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Tuesday 25 September 2018

A panoramic view of Dublin: First look at Glasnevin's iconic O'Connell Tower open again to public after 47 years

Kyle Ewald and Mark McConville

Visitors to Glasnevin Cemetery will now be able to climb the steps and view Dublin from the top of the O’Connell Tower for the first time in more than 45 years.

The 55-metre round tower was originally built in the 1850s in honour of Daniel O’Connell, known as the Liberator for his work repealing discriminatory laws against Catholics and withdrawing Ireland’s union with Britain.

Now, after decades of being unreachable, the 360-degree view will offer visitors a panorama from the Mountains of Mourne to Wicklow and Meath to Ireland's Eye.

It is a view that has not been seen since the original wooden staircase within the tower was bombed to pieces by Loyalists in 1971. The bombing was allegedly in retribution for the bombing of Nelson’s Pillar by republicans in 1966.

Tower renovations began in 2016 and cost around €400,000 in total, according to Chairman of the Glasnevin Trust, John Green.

"There’s no other mausoleum to an individual in Western Catholic Culture like this, royalty aside, so it is something really special that will restore what was the focal point of the cemetery for over a hundred years," Mr Green told the Independent.ie.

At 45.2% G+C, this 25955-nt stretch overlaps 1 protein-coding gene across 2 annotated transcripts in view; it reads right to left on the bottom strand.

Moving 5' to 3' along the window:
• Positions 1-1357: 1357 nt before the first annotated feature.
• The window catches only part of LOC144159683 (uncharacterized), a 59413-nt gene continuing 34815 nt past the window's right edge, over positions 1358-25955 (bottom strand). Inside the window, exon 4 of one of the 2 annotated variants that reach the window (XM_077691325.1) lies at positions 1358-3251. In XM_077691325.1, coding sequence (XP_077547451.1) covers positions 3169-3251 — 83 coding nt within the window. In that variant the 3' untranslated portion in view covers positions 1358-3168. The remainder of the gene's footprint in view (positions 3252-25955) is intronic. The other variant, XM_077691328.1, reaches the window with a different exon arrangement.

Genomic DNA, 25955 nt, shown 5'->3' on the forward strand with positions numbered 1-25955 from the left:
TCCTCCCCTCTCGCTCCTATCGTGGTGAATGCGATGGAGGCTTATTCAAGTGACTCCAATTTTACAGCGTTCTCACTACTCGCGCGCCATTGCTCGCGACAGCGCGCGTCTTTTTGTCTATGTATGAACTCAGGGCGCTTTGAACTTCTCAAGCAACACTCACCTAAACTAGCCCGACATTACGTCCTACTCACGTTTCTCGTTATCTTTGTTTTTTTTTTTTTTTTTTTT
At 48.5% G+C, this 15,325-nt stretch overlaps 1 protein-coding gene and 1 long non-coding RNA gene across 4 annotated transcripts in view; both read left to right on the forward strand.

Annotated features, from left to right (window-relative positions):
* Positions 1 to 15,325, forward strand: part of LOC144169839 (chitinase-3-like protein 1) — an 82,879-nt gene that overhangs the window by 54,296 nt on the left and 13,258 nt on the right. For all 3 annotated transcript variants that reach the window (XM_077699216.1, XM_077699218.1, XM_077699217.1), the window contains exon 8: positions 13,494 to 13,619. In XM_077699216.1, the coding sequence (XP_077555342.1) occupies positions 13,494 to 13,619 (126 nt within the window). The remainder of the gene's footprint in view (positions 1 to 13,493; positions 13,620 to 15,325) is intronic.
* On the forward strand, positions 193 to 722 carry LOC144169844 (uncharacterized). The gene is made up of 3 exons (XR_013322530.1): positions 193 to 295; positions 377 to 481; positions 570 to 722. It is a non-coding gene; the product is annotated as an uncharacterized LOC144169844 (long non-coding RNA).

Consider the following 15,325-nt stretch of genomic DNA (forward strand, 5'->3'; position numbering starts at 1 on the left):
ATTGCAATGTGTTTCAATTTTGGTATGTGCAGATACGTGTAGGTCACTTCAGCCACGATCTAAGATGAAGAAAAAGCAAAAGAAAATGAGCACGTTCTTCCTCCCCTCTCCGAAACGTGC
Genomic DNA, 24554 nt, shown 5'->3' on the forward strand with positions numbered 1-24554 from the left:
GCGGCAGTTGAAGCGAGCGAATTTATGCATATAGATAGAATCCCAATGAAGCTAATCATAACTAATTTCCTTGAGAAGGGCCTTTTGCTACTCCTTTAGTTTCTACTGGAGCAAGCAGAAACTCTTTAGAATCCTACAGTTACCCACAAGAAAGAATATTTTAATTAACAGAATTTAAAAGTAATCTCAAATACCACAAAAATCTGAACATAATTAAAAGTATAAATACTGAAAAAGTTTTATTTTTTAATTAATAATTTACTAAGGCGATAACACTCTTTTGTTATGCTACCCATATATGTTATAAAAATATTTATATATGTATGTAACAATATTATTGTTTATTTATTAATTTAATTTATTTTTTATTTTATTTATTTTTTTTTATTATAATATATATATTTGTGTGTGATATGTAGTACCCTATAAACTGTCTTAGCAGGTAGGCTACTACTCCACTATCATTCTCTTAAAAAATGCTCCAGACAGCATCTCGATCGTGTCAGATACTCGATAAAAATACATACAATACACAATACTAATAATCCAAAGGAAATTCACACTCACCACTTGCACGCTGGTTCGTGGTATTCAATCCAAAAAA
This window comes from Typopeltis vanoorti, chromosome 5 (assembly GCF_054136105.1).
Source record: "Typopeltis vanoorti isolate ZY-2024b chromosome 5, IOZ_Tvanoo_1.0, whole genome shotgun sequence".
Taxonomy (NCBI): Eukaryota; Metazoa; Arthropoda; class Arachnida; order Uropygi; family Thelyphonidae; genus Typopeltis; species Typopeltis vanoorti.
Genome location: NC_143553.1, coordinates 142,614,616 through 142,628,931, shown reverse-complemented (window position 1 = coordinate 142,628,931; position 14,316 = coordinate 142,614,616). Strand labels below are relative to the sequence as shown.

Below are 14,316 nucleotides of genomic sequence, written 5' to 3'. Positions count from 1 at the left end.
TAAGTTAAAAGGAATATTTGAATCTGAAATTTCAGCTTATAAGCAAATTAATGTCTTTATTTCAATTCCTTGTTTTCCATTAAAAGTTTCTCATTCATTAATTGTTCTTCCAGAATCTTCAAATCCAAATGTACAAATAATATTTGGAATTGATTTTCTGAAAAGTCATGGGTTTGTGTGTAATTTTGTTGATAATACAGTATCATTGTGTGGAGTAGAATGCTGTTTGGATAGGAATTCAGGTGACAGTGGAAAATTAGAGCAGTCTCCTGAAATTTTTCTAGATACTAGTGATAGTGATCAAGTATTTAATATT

"O'Connell's vision for Ireland was so inclusive, he treated the whole island the same and he gave us not only a vision of what our country should be like, but also a pathway to that vision which is a peaceful, parliamentary process."

Mr O’Connell’s great, great, great granddaughter Emily Lenehan attended the opening of the tower and was able to see her grandfather’s legacy be celebrated over 170 years after his death.

Ms Lenehan also spoke of the importance of peaceful approaches to policy change highlighted in her grandfather's life: "I think in today’s world sometimes we don’t listen enough to pacifism so hopefully this will be a reminder to do so in the future.

"It’s a wonderful achievement for the graveyard and the people of Glasnevin and it’s taken years to get it to this stage, but it’s absolutely fantastic and a lovely tourist attraction as well."

Minister for Finance and Public Expenditure and Reform, Paschal Donohoe addressed the crowd of people at the reopening saying the new 198-step staircase "promises unparalleled views" and is "a testament to the man we refer to as the Liberator and one of the seminal figures in Irish political life".

To mark the reopening of the O’Connell Tower, a time capsule from students attending the O’Connell School in Glasnevin was laid at the base to join another time capsule from 1854 that contains medals, documents and other objects relating to O’Connell’s life.

Tower tickets go on sale today and are available on www.glasnevinmuseum.ie.

Tours of the tower will begin tomorrow, running every ten minutes between 1pm and 3pm with six to eight visitors per tour.

These times will be extended after a trial period.

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